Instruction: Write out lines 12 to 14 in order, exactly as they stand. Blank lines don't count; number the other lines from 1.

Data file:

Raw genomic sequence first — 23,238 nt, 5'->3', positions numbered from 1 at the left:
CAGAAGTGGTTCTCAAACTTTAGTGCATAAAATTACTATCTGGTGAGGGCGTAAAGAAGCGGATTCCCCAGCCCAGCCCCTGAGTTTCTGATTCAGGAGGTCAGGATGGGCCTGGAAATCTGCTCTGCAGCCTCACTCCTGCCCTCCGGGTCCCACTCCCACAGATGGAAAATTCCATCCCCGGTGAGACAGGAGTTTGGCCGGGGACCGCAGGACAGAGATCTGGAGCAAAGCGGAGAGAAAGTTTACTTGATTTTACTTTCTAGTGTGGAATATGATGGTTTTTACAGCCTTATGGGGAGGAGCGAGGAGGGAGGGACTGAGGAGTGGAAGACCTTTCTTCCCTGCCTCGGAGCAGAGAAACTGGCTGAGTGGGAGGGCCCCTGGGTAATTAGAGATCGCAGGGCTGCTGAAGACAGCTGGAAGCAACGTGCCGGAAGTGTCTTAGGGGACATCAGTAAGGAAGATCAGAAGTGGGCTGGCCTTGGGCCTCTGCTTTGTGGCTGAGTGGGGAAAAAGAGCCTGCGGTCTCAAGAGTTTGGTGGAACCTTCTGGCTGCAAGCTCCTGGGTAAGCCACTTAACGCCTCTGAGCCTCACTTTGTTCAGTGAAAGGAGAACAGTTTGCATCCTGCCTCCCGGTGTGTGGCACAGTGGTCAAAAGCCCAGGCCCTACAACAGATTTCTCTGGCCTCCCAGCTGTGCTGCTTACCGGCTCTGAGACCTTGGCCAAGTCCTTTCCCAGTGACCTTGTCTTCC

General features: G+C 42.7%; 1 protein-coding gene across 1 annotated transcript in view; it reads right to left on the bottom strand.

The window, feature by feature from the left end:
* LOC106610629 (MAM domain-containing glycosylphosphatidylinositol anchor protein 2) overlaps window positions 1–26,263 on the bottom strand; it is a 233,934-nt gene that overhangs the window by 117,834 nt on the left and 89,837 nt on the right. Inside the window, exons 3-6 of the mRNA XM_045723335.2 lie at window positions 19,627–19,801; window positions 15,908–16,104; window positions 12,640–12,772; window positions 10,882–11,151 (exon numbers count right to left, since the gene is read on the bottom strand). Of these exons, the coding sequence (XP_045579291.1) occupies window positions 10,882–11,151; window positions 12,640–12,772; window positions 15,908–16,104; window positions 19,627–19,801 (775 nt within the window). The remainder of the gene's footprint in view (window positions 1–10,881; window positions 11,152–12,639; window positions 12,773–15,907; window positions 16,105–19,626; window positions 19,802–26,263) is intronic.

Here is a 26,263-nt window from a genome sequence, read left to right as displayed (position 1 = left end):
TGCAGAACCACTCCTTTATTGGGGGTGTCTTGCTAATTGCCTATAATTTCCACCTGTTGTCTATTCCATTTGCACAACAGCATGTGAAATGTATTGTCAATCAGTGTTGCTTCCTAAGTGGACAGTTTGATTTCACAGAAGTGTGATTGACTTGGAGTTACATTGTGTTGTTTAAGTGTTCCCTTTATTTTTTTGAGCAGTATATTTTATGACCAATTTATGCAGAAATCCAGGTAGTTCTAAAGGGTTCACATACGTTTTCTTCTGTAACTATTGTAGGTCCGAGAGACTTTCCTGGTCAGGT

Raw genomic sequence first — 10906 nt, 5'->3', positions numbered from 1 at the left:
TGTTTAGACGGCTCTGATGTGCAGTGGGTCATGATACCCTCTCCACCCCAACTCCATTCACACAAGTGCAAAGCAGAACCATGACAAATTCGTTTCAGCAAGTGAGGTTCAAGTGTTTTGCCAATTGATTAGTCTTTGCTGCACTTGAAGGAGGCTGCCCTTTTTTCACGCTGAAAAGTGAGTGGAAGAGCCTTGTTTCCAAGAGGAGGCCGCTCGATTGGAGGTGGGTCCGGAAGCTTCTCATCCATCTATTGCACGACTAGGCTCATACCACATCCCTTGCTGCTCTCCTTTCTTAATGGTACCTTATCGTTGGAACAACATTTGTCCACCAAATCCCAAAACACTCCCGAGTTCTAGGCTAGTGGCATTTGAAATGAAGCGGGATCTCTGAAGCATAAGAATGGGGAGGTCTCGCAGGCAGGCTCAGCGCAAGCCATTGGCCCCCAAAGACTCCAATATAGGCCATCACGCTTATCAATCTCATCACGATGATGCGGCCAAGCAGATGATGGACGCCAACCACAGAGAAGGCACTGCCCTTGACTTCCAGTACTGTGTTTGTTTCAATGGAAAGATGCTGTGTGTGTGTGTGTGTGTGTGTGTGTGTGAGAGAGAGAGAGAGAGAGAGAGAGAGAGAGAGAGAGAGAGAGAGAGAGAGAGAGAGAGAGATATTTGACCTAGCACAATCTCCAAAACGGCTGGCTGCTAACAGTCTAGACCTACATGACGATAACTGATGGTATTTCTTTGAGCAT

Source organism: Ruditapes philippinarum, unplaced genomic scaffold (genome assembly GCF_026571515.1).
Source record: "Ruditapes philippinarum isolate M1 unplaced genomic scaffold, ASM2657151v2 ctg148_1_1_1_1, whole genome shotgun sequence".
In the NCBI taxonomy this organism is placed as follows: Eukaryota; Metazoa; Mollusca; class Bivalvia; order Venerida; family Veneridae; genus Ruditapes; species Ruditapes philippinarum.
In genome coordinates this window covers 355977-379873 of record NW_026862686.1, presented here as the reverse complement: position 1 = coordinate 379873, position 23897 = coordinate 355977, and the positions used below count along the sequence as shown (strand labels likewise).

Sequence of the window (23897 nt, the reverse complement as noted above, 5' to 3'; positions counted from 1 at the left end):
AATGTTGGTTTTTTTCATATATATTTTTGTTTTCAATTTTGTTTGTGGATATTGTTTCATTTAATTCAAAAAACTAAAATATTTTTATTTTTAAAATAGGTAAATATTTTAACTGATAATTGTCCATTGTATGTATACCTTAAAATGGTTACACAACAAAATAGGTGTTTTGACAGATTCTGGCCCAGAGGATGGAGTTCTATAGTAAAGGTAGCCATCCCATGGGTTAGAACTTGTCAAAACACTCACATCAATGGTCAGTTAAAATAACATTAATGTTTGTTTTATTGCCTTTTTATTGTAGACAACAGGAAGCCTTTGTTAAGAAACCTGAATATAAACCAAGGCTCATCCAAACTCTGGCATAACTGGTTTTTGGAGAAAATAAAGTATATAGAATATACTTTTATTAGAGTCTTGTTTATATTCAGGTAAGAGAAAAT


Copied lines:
In the NCBI taxonomy this organism is placed as follows: Eukaryota; Metazoa; Mollusca; class Bivalvia; order Venerida; family Veneridae; genus Ruditapes; species Ruditapes philippinarum.
In genome coordinates this window covers 355977-379873 of record NW_026862686.1, presented here as the reverse complement: position 1 = coordinate 379873, position 23897 = coordinate 355977, and the positions used below count along the sequence as shown (strand labels likewise).

Sequence of the window (23897 nt, the reverse complement as noted above, 5' to 3'; positions counted from 1 at the left end):